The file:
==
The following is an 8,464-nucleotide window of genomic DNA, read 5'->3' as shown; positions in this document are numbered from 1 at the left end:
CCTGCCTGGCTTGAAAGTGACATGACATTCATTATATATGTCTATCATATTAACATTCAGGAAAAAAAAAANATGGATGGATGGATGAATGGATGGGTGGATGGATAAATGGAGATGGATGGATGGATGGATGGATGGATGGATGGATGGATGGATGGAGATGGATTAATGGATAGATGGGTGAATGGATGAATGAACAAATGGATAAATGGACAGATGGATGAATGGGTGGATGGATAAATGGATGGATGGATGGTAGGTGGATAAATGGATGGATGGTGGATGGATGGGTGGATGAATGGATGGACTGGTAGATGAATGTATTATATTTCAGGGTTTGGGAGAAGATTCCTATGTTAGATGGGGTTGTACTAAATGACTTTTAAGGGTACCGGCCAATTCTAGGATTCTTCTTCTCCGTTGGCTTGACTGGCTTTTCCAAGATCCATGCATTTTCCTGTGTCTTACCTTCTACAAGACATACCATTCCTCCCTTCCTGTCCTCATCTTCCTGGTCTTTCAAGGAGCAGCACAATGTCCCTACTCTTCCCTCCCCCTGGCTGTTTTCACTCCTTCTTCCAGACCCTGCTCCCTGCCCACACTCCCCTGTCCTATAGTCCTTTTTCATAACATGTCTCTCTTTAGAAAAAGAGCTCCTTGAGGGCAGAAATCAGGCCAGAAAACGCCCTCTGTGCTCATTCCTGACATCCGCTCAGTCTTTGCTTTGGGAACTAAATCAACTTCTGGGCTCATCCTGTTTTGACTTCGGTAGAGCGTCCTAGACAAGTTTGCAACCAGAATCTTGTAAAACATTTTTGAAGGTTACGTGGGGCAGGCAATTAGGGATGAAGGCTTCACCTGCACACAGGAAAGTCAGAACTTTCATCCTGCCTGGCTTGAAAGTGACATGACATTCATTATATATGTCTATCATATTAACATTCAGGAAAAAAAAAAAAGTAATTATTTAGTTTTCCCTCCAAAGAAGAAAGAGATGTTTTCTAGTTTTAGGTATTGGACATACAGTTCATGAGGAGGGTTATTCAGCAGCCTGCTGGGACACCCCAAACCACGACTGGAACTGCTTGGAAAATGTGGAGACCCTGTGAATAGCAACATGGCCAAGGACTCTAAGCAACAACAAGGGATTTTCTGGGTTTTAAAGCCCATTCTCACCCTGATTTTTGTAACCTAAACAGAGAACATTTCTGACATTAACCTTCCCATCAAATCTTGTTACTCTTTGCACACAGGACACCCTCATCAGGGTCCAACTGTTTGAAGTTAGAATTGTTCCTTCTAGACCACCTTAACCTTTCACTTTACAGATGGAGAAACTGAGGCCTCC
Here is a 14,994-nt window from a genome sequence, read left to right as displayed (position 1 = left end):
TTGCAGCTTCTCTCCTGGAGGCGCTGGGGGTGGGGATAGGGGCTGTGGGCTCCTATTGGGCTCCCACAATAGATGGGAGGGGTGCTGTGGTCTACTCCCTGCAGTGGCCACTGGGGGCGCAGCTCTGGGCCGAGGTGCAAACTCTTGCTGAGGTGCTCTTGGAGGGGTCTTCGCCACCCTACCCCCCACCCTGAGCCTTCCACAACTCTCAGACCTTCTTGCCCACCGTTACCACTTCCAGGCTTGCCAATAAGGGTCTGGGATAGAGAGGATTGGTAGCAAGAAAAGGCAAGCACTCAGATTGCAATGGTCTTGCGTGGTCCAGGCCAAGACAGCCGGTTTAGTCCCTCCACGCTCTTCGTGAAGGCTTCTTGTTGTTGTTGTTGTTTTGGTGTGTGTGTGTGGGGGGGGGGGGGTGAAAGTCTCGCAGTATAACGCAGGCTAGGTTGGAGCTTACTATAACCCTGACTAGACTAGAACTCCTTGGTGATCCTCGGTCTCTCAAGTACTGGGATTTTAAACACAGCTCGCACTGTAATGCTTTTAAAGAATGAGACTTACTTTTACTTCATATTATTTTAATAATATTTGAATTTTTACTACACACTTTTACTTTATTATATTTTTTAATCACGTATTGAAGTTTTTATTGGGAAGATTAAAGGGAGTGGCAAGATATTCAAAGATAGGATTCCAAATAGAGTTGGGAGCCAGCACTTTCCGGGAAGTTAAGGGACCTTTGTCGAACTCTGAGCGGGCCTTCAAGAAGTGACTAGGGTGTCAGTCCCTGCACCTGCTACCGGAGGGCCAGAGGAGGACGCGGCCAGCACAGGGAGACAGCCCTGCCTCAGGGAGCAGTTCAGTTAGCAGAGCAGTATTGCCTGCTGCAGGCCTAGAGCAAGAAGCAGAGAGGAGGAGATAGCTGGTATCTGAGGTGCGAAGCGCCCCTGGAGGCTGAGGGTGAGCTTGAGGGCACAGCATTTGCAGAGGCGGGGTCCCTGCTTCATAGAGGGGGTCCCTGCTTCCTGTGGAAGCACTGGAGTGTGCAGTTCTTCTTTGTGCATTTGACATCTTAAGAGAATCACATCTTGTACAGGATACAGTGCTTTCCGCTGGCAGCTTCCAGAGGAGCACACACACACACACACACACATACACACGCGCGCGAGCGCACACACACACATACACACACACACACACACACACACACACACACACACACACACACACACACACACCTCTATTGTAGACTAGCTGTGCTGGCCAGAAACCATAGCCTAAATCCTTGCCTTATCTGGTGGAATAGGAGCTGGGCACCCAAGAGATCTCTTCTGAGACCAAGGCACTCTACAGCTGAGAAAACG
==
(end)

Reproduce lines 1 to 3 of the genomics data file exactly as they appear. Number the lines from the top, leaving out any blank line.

The following is an 8,464-nucleotide window of genomic DNA, read 5'->3' as shown; positions in this document are numbered from 1 at the left end:
CCTGCCTGGCTTGAAAGTGACATGACATTCATTATATATGTCTATCATATTAACATTCAGGAAAAAAAAAANATGGATGGATGGATGAATGGATGGGTGGATGGATAAATGGAGATGGATGGATGGATGGATGGATGGATGGATGGATGGATGGATGGAGATGGATTAATGGATAGATGGGTGAATGGATGAATGAACAAATGGATAAATGGACAGATGGATGAATGGGTGGATGGATAAATGGATGGATGGATGGTAGGTGGATAAATGGATGGATGGTGGATGGATGGGTGGATGAATGGATGGACTGGTAGATGAATGTATTATATTTCAGGGTTTGGGAGAAGATTCCTATGTTAGATGGGGTTGTACTAAATGACTTTTAAGGGTACCGGCCAATTCTAGGATTCTTCTTCTCCGTTGGCTTGACTGGCTTTTCCAAGATCCATGCATTTTCCTGTGTCTTACCTTCTACAAGACATACCATTCCTCCCTTCCTGTCCTCATCTTCCTGGTCTTTCAAGGAGCAGCACAATGTCCCTACTCTTCCCTCCCCCTGGCTGTTTTCACTCCTTCTTCCAGACCCTGCTCCCTGCCCACACTCCCCTGTCCTATAGTCCTTTTTCATAACATGTCTCTCTTTAGAAAAAGAGCTCCTTGAGGGCAGAAATCAGGCCAGAAAACGCCCTCTGTGCTCATTCCTGACATCCGCTCAGTCTTTGCTTTGGGAACTAAATCAACTTCTGGGCTCATCCTGTTTTGACTTCGGTAGAGCGTCCTAGACAAGTTTGCAACCAGAATCTTGTAAAACATTTTTGAAGGTTACGTGGGGCAGGCAATTAGGGATGAAGGCTTCACCTGCACACAGGAAAGTCAGAACTTTCATCCTGCCTGGCTTGAAAGTGACATGACATTCATTATATATGTCTATCATATTAACATTCAGGAAAAAAAAAAAAGTAATTATTTAGTTTTCCCTCCAAAGAAGAAAGAGATGTTTTCTAGTTTTAGGTATTGGACATACAGTTCATGAGGAGGGTTATTCAGCAGCCTGCTGGGACACCCCAAACCACGACTGGAACTGCTTGGAAAATGTGGAGACCCTGTGAATAGCAACATGGCCAAGGACTCTAAGCAACAACAAGGGATTTTCTGGGTTTTAAAGCCCATTCTCACCCTGATTTTTGTAACCTAAACAGAGAACATTTCTGACATTAACCTTCCCATCAAATCTTGTTACTCTTTGCACACAGGACACCCTCATCAGGGTCCAACTGTTTGAAGTTAGAATTGTTCCTTCTAGACCACCTTAACCTTTCACTTTACAGATGGAGAAACTGAGGCCTCC
Here is a 14,994-nt window from a genome sequence, read left to right as displayed (position 1 = left end):